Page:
Uncovering the context-dependent complexity of neural RNA modifications Brain development requires a delicate balance between neural progenitor proliferation and differentiation. Loss of this balance has been implicated in autism, anxiety and depression. Regulation of neural progenitor proliferation and differentiation occurs at all levels of gene expression, including messenger RNA decay and translation. The molecular mechanisms that control mRNA decay and translation are varied, but recent discoveries demonstrate that nucleotide modifications, the ?epitranscriptome?, are a common determinant of mRNA fates. The most abundant modification in human mRNA, N6-methyladenosine (m6A), affects mRNA decay and translation. While progress has been made in determining the functional significance of m6A, a major question remains unanswered: how do m6A modifications and their effects on metabolism vary according to cell type in vivo? Our team is uniquely positioned to address this question. We recently developed a method to purify cell type-specific RNAs from the Drosophila brain and this method can be paired with techniques that map m6A at nucleotide resolution (miCLIP), measure mRNA decay (EC-tag pulse/chase) and measure ribosome dynamics (5PSeq). We will use these novel experimental approaches to uncover the complexities of the m6A epitranscriptome in the Drosophila brain. The m6A methyltransferase complex is enriched throughout the Drosophila nervous system, but the distribution of m6A across mRNAs and the effects of m6A on mRNA decay and translation are unknown. First we will use EC-tagging coupled with miCLIP (EC- miCLIP) to generate m6A mRNA maps from whole larvae and compare these data to m6A maps generated from neural progenitors and differentiated neurons. The accuracy of our m6A mapping will be confirmed by performing EC-miCLIP in Drosophila that lack the m6A methyltransferase Ime4. These experiments will reveal neural cell type-specific patterns of m6A modification. Next we will measure mRNA decay and ribosome dynamics in wildtype and Ime4 mutant neural progenitors and pair these data with the site-specific m6A maps. These experiments will identify the metabolic consequences of different types of m6A modification. This work will significantly advance our understanding of the brain epitranscriptome and establish a powerful new method for identifying cell type-specific RNA modifications. This will lay the foundation for wide-ranging future epitranscriptome studies since EC-tagging may be applied to other model organisms and all types of RNA.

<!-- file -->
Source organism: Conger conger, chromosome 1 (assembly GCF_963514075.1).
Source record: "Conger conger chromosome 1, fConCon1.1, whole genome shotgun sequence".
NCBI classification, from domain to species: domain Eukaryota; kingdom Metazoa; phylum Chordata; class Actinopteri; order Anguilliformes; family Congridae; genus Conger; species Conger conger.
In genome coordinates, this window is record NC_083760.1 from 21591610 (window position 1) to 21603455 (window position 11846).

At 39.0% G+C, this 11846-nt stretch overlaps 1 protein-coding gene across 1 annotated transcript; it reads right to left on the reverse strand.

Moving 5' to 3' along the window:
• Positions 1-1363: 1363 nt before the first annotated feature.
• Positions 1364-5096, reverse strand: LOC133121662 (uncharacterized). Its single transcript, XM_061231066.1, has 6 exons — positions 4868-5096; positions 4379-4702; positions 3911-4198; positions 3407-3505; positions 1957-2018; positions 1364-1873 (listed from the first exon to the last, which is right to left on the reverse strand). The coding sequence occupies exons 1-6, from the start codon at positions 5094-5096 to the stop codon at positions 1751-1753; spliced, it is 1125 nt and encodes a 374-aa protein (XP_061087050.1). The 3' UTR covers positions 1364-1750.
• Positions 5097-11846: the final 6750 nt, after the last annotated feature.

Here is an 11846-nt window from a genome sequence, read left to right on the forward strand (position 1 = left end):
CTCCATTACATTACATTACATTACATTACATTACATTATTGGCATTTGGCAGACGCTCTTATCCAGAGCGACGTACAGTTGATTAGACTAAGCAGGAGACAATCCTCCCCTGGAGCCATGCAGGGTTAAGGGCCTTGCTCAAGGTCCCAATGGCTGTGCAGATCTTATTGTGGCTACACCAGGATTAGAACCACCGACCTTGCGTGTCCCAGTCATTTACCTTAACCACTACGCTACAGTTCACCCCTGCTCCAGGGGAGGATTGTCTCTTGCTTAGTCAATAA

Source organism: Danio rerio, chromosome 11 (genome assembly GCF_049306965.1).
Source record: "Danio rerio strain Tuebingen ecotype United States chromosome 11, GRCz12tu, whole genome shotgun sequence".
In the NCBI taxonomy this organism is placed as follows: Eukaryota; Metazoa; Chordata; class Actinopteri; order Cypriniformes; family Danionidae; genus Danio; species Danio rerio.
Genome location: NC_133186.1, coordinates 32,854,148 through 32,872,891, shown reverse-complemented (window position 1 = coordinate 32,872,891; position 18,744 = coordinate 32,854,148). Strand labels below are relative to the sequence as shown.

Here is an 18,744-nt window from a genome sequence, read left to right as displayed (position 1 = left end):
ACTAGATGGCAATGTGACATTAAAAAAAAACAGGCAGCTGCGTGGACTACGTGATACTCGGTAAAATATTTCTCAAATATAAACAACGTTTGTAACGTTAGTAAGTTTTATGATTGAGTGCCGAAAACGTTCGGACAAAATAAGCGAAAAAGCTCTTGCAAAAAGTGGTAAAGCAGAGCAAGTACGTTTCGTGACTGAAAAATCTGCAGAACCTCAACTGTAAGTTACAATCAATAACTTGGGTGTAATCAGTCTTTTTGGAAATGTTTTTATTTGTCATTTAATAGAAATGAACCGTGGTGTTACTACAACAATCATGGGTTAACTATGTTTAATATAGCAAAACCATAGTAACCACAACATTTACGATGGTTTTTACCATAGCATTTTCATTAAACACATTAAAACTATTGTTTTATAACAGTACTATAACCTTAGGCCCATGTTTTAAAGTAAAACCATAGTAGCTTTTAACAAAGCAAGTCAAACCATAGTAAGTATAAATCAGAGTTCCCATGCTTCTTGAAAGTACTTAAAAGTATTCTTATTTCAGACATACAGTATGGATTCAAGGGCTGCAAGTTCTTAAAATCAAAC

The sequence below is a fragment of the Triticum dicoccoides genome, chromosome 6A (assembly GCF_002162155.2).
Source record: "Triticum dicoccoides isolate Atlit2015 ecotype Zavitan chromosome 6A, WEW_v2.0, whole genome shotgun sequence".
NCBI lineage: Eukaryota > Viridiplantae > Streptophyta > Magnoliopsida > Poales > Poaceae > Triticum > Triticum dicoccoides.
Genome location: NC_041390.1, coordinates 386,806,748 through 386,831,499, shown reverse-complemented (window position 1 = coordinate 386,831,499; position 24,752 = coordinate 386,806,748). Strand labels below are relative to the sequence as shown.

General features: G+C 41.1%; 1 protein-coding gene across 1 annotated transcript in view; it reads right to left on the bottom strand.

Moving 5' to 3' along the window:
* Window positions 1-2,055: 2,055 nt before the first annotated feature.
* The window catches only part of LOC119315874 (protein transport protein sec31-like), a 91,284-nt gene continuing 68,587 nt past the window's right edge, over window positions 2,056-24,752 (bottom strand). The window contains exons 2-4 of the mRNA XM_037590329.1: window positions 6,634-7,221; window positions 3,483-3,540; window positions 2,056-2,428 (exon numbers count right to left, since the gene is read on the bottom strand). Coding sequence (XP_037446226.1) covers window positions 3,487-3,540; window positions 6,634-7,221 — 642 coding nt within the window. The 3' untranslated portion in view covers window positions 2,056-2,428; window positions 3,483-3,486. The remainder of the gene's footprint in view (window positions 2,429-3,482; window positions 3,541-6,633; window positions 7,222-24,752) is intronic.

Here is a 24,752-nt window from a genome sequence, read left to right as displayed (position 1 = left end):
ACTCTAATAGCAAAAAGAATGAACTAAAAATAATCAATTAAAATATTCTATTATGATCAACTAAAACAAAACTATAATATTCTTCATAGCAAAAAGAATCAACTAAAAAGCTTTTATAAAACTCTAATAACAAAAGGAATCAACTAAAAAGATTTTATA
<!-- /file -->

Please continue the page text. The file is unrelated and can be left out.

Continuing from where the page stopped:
Defective neurogenesis has been implicated in autism, depression and anxiety. Neurogenesis requires regulation of gene expression at the level of messenger RNA (mRNA) metabolism and chemical modifications of mRNA affect this metabolism in unknown ways. The goals of this project are to identify how chemical modifications change according to cell type and how those modifications alter mRNA metabolism in the brain. We will develop new experimental tools to help us accomplish these goals. These tools will also be useful to other scientists studying how RNA modifications contribute to human neurological disorders.